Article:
The European pensions regulator has decided not to pursue an EU-wide capital regime which is being hailed as good news for UK schemes.
The European Institutional and Occupational Pensions Authority (EIOPA) is proposing a different system to the controversial solvency-based funding regime which would have increased the total deficit of UK defined benefit (DB) pension funds to £770bn from £253bn.
It wants to introduce an EU-wide reporting regime that would sit alongside existing regulation, according to its report on the Quantitative Assessment of the Holistic Balance Sheet (HBS). This will involve valuing liabilities on a 'risk-free' basis, valuing the support provided by the sponsoring employer and calculating a risk value.
EIOPA believes this will enhance risk management and transparency of pension funds.
Its chairman Gabriel Bernardino said: "This opinion presents a major step forward towards realistic, risk-sensitive information on the financial situation of pension funds.
"EIOPA's recommendations to modernise the European regulation of pension funds aim at supporting the occupational pensions sector to meet its current and future challenges.
"Relevant transparent disclosure will trigger a dialogue on the long-term sustainability of occupational pension promises and encourage timely adjustments. As such, our recommendations contribute to the protection of pension scheme members and beneficiaries and to a fair distribution of shortfalls between generations."
Pensions and Lifetime Savings Association chief executive Joanne Segars welcomed the news:
"EIOPA's decision to end its work on solvency marks an important development in the long-running debate about a solvency-based funding regime for pensions. It is good news for pension schemes in the UK and Europe and a result our member pension schemes have campaigned tirelessly to reach."
However she is concerned about the proposed reporting regime that EIOPA acknowledges would add €210m (£167m) a year to costs.
"It would cause unnecessary confusion without delivering any benefit to scheme members
"We believe there are more pressing priorities for EIOPA to pursue such as extending workplace pension saving to the 60% of EU citizens who have no access to it at present. Abandoning the solvency project is a good decision, but EIOPA should now go further and drop the HBS altogether."
PensionsEurope chair Janwillem Bouma said: "Risk management is essential for IORPs and they regularly carry out their own stress tests and scenario analyses (e.g. Asset and Liability Management studies) as part of their own risk management processes. EIOPA proposes an additional framework, which we find unnecessary and it is costly."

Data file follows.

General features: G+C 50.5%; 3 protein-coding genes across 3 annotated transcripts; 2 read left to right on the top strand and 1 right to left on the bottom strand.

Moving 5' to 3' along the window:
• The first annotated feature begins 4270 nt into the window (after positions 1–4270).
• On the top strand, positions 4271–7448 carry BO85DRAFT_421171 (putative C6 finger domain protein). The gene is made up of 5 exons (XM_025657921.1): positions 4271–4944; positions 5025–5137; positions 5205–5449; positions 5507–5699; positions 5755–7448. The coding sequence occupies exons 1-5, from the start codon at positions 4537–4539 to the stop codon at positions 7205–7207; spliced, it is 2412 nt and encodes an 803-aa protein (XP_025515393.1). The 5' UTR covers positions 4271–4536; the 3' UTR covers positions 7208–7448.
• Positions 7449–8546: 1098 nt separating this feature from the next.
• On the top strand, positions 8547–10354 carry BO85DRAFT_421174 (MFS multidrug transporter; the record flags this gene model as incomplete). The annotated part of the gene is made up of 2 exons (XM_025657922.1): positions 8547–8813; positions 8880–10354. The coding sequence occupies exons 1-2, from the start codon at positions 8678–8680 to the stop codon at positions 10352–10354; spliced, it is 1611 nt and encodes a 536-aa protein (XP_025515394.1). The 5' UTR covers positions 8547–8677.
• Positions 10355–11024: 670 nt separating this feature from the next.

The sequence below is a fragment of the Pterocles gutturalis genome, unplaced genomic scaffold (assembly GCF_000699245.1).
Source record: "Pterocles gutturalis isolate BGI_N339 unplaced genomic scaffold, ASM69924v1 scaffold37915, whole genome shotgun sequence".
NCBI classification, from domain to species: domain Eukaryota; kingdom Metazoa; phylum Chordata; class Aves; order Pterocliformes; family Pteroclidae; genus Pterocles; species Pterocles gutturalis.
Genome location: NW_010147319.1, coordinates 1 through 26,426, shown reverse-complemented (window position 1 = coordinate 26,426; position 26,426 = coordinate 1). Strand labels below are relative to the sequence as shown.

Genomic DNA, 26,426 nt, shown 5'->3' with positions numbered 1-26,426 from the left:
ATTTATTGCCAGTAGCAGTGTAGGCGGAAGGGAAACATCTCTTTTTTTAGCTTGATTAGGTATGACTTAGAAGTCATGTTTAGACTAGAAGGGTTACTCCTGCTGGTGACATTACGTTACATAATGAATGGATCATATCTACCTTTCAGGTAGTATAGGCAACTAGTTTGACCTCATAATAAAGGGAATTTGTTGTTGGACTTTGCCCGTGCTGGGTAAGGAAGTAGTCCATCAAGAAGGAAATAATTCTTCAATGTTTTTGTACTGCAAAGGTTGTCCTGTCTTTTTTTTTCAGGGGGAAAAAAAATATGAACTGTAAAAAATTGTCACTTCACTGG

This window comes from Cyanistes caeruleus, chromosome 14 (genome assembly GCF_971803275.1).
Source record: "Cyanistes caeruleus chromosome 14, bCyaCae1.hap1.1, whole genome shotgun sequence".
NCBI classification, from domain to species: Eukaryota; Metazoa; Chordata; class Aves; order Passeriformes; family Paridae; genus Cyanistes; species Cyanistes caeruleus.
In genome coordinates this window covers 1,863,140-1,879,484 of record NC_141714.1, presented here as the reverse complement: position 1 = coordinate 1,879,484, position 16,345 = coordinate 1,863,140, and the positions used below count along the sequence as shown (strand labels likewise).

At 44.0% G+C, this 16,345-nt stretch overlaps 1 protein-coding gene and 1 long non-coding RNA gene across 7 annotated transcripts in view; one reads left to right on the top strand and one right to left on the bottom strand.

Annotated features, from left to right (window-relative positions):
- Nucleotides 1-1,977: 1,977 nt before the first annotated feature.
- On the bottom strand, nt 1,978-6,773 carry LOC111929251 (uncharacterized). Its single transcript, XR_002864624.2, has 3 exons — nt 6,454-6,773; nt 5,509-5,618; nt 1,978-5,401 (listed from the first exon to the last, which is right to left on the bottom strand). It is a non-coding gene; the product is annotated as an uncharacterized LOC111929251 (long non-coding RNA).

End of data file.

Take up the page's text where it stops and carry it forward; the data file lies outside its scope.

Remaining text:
Barnett Waddingham actuary Rowan Harris called it the "least worst option" but warned:
"While certain small schemes could be exempted, those in the €25 million to €100 million range could still struggle to approach the holistic balance sheet in a proportionate way.
"That's not to say that these schemes shouldn't undertake risk management - just that there are other tools better suited to them. The case for a common framework, above and beyond this, at European level has not been adequately made."
Also, given that EIOPA has only said it does not advise on harmonising capital or funding requirements "at this point in time", does not necessarily mean it will be considered in the future.
Harris warned: "If the European Commission chooses to dip its toe in the water by taking forward EIOPA's recommendations, it may not be long before they take the full plunge."
Key points from Eiopa's proposals
- EIOPA recommends common framework for risk assessment and heightened transparency for pension funds.
- EIOPA says it would strengthen the European regulation of pension funds and contribute to the sustainability of occupational pension promises and the protection of members and beneficiaries.
- Pension funds to conduct a standardised risk assessment to calculate the impact of common, pre-defined stress scenarios on their financial situation.
- Pension funds to enhance transparency through public disclosure of a market-consistent balance sheet and the outcomes of a standardised risk assessment.
- EIOPA recommends a proportionate approach to smaller pension funds through certain exemptions, the use of simplified methods and a lower frequency of risk assessments.
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